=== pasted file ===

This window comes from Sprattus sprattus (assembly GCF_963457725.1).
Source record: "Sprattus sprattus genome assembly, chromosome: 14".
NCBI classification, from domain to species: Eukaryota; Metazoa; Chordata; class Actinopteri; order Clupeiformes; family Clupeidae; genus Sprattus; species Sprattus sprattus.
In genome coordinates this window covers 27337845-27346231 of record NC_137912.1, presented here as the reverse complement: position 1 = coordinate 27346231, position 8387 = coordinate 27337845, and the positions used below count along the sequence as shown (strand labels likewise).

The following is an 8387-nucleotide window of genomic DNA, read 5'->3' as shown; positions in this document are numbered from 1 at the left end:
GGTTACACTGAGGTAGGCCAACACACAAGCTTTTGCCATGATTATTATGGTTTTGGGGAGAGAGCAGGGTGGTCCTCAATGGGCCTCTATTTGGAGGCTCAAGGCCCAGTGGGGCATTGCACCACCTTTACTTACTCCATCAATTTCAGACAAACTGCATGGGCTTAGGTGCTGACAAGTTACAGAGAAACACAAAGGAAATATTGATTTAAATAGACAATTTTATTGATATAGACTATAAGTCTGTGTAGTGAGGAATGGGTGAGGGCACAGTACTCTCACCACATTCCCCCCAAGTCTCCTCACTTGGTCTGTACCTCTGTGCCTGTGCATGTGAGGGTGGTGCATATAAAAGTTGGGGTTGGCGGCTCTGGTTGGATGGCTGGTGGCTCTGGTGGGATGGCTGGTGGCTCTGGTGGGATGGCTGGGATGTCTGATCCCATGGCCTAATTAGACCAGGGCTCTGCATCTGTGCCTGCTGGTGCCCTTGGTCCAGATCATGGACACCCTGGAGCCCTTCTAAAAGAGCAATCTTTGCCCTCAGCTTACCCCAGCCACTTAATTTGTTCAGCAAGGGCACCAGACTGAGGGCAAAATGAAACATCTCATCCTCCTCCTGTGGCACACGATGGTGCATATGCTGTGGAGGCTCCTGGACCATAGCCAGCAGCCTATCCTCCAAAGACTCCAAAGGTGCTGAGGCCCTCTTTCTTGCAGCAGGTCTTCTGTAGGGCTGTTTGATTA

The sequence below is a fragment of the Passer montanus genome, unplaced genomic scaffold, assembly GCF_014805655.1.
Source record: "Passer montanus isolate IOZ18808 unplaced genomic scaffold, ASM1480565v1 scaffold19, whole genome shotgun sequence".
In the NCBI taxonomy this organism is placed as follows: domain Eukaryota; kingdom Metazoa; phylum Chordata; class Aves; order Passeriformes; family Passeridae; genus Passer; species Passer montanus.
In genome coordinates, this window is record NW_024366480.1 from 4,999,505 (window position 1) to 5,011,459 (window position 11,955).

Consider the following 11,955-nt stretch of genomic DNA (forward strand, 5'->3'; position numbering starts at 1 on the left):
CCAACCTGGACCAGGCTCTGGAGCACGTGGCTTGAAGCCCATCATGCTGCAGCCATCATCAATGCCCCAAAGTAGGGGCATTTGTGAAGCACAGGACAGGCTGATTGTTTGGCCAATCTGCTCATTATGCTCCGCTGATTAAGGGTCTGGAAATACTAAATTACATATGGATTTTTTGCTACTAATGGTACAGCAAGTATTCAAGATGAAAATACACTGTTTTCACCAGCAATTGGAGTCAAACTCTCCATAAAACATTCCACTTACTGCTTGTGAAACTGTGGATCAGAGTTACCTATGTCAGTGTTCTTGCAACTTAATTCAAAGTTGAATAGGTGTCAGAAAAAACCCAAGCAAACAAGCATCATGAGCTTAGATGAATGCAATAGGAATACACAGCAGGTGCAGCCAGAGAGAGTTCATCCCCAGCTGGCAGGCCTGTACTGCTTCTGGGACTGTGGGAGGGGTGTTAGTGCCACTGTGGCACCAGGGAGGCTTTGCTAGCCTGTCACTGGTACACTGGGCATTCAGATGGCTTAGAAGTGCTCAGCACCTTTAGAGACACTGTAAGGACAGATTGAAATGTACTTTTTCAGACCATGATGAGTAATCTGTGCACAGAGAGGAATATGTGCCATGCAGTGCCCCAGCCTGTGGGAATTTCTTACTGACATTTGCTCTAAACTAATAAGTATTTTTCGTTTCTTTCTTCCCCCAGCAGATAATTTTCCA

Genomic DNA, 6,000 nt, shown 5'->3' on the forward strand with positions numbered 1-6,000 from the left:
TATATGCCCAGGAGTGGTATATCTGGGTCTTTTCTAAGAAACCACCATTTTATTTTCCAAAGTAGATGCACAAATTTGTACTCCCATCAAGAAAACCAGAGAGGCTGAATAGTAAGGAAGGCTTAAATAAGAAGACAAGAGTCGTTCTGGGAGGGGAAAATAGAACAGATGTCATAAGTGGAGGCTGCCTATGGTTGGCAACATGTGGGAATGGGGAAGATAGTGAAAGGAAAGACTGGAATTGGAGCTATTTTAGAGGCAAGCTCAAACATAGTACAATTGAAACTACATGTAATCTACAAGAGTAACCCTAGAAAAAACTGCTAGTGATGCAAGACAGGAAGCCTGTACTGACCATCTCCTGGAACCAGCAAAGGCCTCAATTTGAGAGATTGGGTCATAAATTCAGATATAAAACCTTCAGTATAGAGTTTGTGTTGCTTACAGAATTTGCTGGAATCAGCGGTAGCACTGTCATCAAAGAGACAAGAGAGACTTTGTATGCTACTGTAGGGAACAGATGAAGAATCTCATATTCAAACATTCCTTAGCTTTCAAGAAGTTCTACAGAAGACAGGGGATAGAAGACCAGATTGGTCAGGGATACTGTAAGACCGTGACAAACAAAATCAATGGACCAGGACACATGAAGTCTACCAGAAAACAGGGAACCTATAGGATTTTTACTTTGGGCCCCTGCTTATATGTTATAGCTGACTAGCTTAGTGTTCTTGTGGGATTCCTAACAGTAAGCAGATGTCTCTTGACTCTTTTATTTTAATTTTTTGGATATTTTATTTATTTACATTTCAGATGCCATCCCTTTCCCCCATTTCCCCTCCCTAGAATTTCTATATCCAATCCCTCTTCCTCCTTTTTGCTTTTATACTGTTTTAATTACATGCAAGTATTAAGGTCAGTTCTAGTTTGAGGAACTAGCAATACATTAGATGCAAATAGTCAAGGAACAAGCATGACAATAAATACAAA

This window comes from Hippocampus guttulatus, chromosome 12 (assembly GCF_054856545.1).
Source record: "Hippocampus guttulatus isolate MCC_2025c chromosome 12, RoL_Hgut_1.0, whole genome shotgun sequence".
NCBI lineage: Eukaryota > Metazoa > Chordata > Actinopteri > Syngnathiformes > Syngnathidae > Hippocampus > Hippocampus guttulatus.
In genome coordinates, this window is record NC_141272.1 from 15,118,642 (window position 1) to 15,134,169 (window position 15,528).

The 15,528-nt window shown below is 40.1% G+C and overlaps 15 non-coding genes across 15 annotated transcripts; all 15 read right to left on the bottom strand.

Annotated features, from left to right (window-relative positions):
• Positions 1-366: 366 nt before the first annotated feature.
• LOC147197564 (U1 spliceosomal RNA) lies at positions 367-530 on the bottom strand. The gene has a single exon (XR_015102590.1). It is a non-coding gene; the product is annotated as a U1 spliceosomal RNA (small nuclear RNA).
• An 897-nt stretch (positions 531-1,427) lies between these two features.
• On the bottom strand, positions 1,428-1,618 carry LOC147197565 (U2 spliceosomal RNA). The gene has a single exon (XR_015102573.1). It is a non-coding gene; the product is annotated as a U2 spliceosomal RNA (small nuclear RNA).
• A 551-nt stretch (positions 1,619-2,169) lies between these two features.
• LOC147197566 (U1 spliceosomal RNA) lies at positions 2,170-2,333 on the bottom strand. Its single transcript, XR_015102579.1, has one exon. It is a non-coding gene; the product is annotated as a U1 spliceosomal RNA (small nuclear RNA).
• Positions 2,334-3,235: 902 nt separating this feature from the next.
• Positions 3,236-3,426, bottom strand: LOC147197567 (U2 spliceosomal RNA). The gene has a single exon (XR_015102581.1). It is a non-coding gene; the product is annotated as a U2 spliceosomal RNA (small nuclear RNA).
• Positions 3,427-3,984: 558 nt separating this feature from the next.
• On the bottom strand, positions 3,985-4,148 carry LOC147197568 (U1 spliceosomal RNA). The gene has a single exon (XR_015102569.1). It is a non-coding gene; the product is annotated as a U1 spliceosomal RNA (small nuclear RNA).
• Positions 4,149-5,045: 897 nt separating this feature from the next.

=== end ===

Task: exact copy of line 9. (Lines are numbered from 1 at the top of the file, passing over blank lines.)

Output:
In the NCBI taxonomy this organism is placed as follows: domain Eukaryota; kingdom Metazoa; phylum Chordata; class Aves; order Passeriformes; family Passeridae; genus Passer; species Passer montanus.